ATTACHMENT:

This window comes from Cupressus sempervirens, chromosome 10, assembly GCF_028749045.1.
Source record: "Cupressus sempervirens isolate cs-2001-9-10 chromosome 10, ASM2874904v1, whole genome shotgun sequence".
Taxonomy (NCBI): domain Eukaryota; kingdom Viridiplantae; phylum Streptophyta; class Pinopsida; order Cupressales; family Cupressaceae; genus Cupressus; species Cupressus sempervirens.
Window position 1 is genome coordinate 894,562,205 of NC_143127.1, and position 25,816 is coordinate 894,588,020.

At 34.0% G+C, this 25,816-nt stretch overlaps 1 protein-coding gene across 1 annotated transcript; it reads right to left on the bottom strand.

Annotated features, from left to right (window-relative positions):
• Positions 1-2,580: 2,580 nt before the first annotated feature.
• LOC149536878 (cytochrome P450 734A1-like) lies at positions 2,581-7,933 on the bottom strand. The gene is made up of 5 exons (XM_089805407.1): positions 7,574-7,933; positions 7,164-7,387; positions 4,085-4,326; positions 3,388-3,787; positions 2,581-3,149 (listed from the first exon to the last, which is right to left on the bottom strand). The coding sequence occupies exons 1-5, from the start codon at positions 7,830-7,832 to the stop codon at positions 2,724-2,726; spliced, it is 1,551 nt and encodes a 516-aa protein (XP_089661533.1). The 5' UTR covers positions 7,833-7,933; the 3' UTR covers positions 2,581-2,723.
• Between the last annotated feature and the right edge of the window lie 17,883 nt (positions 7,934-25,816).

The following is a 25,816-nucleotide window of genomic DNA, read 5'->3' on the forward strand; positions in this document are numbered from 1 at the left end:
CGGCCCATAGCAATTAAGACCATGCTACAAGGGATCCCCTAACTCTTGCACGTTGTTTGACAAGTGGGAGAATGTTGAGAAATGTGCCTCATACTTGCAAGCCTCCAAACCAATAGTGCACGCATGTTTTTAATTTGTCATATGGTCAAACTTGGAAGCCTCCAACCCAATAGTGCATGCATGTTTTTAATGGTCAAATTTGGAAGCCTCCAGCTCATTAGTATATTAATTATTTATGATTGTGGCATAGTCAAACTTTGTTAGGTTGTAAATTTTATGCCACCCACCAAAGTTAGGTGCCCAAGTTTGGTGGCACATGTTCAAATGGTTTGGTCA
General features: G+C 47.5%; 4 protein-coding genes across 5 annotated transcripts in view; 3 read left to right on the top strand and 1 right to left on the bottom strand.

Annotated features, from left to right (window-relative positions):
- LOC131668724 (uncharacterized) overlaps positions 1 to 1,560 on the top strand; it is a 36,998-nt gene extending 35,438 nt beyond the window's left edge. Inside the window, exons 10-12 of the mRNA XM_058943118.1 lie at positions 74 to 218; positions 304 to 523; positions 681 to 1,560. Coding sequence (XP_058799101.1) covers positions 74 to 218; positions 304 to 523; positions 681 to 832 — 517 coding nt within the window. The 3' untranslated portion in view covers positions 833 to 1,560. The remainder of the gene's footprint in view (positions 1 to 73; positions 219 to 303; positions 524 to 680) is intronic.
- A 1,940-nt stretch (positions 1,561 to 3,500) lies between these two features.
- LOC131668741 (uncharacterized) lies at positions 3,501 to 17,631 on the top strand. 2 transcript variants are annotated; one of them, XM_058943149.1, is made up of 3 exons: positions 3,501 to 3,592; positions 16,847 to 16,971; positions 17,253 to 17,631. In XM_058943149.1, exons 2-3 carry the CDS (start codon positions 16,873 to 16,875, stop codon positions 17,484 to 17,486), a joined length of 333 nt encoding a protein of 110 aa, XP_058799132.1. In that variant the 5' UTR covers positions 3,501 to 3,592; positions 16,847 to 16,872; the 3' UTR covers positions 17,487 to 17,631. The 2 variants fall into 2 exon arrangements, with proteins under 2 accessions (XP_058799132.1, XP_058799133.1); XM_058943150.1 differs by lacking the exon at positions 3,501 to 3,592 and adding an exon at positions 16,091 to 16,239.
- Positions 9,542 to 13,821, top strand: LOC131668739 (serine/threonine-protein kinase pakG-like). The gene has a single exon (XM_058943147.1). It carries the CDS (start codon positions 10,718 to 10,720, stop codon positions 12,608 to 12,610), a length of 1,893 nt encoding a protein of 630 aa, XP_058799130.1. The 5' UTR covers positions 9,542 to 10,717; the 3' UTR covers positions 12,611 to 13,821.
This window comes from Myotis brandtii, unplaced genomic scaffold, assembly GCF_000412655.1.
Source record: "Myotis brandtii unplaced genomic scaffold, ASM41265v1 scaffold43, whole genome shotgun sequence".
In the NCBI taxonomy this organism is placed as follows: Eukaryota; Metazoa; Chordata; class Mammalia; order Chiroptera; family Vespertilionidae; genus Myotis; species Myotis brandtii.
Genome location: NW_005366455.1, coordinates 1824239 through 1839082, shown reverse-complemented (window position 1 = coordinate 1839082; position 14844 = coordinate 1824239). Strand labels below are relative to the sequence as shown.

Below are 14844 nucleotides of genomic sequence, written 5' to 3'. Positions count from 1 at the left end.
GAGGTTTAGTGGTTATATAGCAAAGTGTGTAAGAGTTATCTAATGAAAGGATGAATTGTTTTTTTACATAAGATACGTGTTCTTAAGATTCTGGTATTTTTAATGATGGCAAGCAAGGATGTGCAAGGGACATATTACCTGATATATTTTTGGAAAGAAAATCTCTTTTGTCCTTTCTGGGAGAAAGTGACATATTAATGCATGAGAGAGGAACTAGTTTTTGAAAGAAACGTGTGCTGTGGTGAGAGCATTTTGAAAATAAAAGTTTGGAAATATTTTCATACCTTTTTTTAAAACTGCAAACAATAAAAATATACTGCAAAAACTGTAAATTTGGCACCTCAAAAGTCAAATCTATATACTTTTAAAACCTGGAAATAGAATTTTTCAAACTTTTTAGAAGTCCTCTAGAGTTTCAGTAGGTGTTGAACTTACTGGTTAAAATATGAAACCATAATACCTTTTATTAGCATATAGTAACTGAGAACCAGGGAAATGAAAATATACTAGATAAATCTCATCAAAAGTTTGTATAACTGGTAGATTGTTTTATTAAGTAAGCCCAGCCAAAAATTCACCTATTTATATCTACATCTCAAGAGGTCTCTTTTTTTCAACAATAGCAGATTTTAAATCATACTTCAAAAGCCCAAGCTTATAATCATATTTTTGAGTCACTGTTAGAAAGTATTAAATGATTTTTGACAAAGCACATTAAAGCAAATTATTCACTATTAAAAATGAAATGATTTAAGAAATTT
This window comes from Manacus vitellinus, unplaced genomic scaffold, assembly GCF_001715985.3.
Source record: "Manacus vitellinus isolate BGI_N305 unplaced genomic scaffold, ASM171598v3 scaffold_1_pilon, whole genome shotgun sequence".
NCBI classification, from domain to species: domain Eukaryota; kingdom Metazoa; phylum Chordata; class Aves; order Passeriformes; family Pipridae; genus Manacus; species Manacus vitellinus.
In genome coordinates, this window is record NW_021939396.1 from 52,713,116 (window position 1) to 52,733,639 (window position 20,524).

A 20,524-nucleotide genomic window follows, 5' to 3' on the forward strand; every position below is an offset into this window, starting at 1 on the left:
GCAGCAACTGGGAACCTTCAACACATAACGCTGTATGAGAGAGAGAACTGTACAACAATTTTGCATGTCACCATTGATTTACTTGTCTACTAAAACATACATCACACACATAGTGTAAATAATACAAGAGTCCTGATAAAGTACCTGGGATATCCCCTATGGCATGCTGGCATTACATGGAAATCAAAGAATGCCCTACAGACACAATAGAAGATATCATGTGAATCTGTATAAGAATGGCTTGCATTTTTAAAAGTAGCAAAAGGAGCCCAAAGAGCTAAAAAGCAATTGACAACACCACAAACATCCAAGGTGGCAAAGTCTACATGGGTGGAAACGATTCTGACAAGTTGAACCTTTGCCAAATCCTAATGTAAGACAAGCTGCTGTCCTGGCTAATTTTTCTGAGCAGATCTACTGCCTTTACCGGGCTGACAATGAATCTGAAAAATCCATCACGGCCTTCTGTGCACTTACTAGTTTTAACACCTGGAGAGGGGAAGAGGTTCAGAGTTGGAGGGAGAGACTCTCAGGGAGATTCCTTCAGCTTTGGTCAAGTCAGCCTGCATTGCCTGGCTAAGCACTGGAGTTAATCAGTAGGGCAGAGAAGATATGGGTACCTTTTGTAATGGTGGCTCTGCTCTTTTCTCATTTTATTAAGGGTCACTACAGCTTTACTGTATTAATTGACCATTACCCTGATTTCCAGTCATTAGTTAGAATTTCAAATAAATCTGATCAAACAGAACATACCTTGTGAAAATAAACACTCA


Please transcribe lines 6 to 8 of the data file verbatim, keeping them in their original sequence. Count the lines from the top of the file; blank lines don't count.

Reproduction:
Annotated features, from left to right (window-relative positions):
• Positions 1-2,580: 2,580 nt before the first annotated feature.
• LOC149536878 (cytochrome P450 734A1-like) lies at positions 2,581-7,933 on the bottom strand. The gene is made up of 5 exons (XM_089805407.1): positions 7,574-7,933; positions 7,164-7,387; positions 4,085-4,326; positions 3,388-3,787; positions 2,581-3,149 (listed from the first exon to the last, which is right to left on the bottom strand). The coding sequence occupies exons 1-5, from the start codon at positions 7,830-7,832 to the stop codon at positions 2,724-2,726; spliced, it is 1,551 nt and encodes a 516-aa protein (XP_089661533.1). The 5' UTR covers positions 7,833-7,933; the 3' UTR covers positions 2,581-2,723.